Hi, I’m Lori Kirk, Brafton’s Manager of Content Marketing with Brafton’s first Connected Content. Last year, Google announced the new Hummingbird algorithm and it took away most of our keyword data. It seems as if the two are related and that they indicate what’s to come with semantic search. Play the video below or read on for the full transcript!
Google has been developing better algorithms that understand the context of searches – what we mean when we type in words and what answers we’re hoping to get. It might be easier to understand this if you think about how a brain works. Everything is interwoven, but there are relationships and connections that make information retrieval almost instantaneous.
Here are three ways to begin making your content friendly to the semantic web:
First: Answer questions with your content
One of the hallmarks of semantic search is that it looks for contextual cues. When Googlebots crawl your organic content, they’re not just scanning for keywords. They want to understand the big picture of what’s there – the purpose of the content – so it can identify results that actually answer users’ questions.
A good place to start is to think about how you can answer customers’ frequently asked questions with your blog content. If you can’t come up with very many, ask your sales department what prospects ask throughout the decision-making process, and tackle these topics first.
Also consider what questions people might ask that would lead them to your products and services if they didn’t know what exactly it was called. They may ask Google to find “Ways to prevent wage theft” and receive answers from companies that sell payroll processing software.
Second: Get active on social media
When you have an archive of answers, you want to share them with people you know are interested. There’s compelling evidence that the most socially active companies will do better in semantic search. Right now, this may only apply to Google+ because it’s the search engine’s network, but it might one-day expand to Twitter, LinkedIn and Facebook.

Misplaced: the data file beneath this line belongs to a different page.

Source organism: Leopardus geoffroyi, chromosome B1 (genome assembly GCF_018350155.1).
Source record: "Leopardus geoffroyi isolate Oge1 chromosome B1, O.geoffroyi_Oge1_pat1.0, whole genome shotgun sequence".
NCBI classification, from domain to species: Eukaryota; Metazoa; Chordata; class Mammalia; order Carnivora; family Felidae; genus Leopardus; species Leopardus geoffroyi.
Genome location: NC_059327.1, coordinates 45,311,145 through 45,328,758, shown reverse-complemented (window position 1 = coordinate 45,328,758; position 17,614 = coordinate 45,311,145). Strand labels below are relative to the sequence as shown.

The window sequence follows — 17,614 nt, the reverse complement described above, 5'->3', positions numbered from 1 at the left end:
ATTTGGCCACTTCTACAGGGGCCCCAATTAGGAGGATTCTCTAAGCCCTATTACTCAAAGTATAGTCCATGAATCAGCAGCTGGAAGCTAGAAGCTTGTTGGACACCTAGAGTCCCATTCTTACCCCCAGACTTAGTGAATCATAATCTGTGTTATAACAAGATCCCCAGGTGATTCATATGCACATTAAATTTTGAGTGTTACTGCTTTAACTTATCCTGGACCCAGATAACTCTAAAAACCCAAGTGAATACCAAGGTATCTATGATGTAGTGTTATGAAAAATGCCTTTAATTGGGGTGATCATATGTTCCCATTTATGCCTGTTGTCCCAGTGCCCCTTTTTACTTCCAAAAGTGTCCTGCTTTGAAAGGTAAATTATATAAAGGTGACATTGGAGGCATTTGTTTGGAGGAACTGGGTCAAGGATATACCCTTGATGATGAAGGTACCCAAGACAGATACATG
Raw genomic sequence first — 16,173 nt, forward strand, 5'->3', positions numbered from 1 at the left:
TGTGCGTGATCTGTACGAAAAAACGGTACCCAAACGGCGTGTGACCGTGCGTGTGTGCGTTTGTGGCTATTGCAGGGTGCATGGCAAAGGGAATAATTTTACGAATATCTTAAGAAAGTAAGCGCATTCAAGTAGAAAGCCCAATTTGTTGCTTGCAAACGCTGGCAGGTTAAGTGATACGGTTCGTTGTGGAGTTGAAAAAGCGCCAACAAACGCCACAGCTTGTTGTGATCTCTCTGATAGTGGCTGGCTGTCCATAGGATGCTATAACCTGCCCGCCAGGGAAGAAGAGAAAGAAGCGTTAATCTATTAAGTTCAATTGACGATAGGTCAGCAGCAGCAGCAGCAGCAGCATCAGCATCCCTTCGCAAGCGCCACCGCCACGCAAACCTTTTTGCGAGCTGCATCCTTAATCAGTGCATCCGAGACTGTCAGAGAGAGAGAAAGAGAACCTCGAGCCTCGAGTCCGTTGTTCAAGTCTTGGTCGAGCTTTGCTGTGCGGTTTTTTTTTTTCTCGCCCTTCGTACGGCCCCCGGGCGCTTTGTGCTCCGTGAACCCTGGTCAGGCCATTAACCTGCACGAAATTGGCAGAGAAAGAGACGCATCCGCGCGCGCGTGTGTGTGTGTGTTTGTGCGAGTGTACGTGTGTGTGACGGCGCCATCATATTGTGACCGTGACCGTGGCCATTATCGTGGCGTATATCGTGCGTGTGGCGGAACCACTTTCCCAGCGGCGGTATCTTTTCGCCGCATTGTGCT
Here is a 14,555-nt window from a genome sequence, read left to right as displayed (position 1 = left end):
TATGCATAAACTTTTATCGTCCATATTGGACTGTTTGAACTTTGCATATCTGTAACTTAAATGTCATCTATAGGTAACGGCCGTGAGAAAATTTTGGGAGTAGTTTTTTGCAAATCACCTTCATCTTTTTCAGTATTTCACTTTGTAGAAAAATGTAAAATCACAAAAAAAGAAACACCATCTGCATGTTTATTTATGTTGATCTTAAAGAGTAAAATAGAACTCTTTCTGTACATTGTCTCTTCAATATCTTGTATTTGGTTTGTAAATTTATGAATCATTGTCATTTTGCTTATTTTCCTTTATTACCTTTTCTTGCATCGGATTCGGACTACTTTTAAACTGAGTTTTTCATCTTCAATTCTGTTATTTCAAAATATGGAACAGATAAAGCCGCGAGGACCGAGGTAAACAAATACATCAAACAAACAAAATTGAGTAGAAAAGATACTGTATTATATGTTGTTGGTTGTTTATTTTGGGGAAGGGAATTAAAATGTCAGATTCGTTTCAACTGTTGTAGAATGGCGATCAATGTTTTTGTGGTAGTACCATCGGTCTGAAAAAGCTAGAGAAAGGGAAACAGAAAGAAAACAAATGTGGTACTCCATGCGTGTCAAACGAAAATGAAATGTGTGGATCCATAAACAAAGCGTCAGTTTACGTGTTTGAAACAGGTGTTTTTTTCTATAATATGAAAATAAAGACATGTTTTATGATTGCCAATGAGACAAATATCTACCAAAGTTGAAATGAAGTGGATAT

Google wants to connect internet users to brands that are active online, interacting with people and starting conversations. It’s the digital way to make sure consumers can spot companies with the best word-of-mouth reviews.
The search engine is also on a mission to give users what they see in results pages, so it’s asking companies to label their content with Schema.org markup. This code tells crawlers exactly what they’re looking at, whether a visual element is a picture or video and if text is referring to a product review or a recipe. The semantic markup you might be most familiar with is Authorship.
At the end of the day, the more information you provide, the easier it is for Google to index your brand content and make sure it shows up in search results.
I hope this straightforward, value-focused approach helps you hold onto your search results no matter what tricks Google has up it’s sleeve or how search evolves in the future.
- Worried about losing keywords? Here’s some information about why it’s not the end of the world
- Check out Brafton’s free eBook: Speaking Google’s language: Optimizing content for the semantic web